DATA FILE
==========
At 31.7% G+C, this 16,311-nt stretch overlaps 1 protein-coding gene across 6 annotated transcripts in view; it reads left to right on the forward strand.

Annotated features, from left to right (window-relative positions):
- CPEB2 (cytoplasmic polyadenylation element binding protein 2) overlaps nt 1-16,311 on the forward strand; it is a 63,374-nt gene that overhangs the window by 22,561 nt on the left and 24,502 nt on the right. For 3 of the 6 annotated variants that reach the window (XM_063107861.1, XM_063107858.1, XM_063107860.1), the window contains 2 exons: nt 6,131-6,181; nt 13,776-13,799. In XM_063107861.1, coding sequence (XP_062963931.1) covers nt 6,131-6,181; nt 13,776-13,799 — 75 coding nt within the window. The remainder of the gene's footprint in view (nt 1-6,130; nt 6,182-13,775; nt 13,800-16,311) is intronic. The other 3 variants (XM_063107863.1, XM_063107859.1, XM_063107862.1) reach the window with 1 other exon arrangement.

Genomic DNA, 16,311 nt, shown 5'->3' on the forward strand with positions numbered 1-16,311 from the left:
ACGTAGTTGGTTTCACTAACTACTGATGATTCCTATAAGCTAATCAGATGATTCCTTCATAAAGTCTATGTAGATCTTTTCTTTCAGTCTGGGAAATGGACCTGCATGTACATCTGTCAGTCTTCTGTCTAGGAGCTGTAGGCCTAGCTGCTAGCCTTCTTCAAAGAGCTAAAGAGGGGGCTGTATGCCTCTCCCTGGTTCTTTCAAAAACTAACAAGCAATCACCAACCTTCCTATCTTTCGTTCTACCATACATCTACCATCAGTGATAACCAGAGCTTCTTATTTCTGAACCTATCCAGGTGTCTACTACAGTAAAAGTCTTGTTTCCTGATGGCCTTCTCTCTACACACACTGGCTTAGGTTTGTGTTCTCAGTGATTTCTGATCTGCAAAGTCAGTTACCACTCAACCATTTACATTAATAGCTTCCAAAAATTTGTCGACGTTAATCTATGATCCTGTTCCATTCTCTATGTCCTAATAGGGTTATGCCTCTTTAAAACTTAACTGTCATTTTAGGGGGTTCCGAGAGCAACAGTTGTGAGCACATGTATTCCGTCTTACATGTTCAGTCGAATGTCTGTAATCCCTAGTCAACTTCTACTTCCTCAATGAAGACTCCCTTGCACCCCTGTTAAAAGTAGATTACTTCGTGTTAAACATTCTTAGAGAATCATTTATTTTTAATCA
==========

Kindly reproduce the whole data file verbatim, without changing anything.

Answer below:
At 31.7% G+C, this 16,311-nt stretch overlaps 1 protein-coding gene across 6 annotated transcripts in view; it reads left to right on the forward strand.

Annotated features, from left to right (window-relative positions):
- CPEB2 (cytoplasmic polyadenylation element binding protein 2) overlaps nt 1-16,311 on the forward strand; it is a 63,374-nt gene that overhangs the window by 22,561 nt on the left and 24,502 nt on the right. For 3 of the 6 annotated variants that reach the window (XM_063107861.1, XM_063107858.1, XM_063107860.1), the window contains 2 exons: nt 6,131-6,181; nt 13,776-13,799. In XM_063107861.1, coding sequence (XP_062963931.1) covers nt 6,131-6,181; nt 13,776-13,799 — 75 coding nt within the window. The remainder of the gene's footprint in view (nt 1-6,130; nt 6,182-13,775; nt 13,800-16,311) is intronic. The other 3 variants (XM_063107863.1, XM_063107859.1, XM_063107862.1) reach the window with 1 other exon arrangement.

Genomic DNA, 16,311 nt, shown 5'->3' on the forward strand with positions numbered 1-16,311 from the left:
ACGTAGTTGGTTTCACTAACTACTGATGATTCCTATAAGCTAATCAGATGATTCCTTCATAAAGTCTATGTAGATCTTTTCTTTCAGTCTGGGAAATGGACCTGCATGTACATCTGTCAGTCTTCTGTCTAGGAGCTGTAGGCCTAGCTGCTAGCCTTCTTCAAAGAGCTAAAGAGGGGGCTGTATGCCTCTCCCTGGTTCTTTCAAAAACTAACAAGCAATCACCAACCTTCCTATCTTTCGTTCTACCATACATCTACCATCAGTGATAACCAGAGCTTCTTATTTCTGAACCTATCCAGGTGTCTACTACAGTAAAAGTCTTGTTTCCTGATGGCCTTCTCTCTACACACACTGGCTTAGGTTTGTGTTCTCAGTGATTTCTGATCTGCAAAGTCAGTTACCACTCAACCATTTACATTAATAGCTTCCAAAAATTTGTCGACGTTAATCTATGATCCTGTTCCATTCTCTATGTCCTAATAGGGTTATGCCTCTTTAAAACTTAACTGTCATTTTAGGGGGTTCCGAGAGCAACAGTTGTGAGCACATGTATTCCGTCTTACATGTTCAGTCGAATGTCTGTAATCCCTAGTCAACTTCTACTTCCTCAATGAAGACTCCCTTGCACCCCTGTTAAAAGTAGATTACTTCGTGTTAAACATTCTTAGAGAATCATTTATTTTTAATCA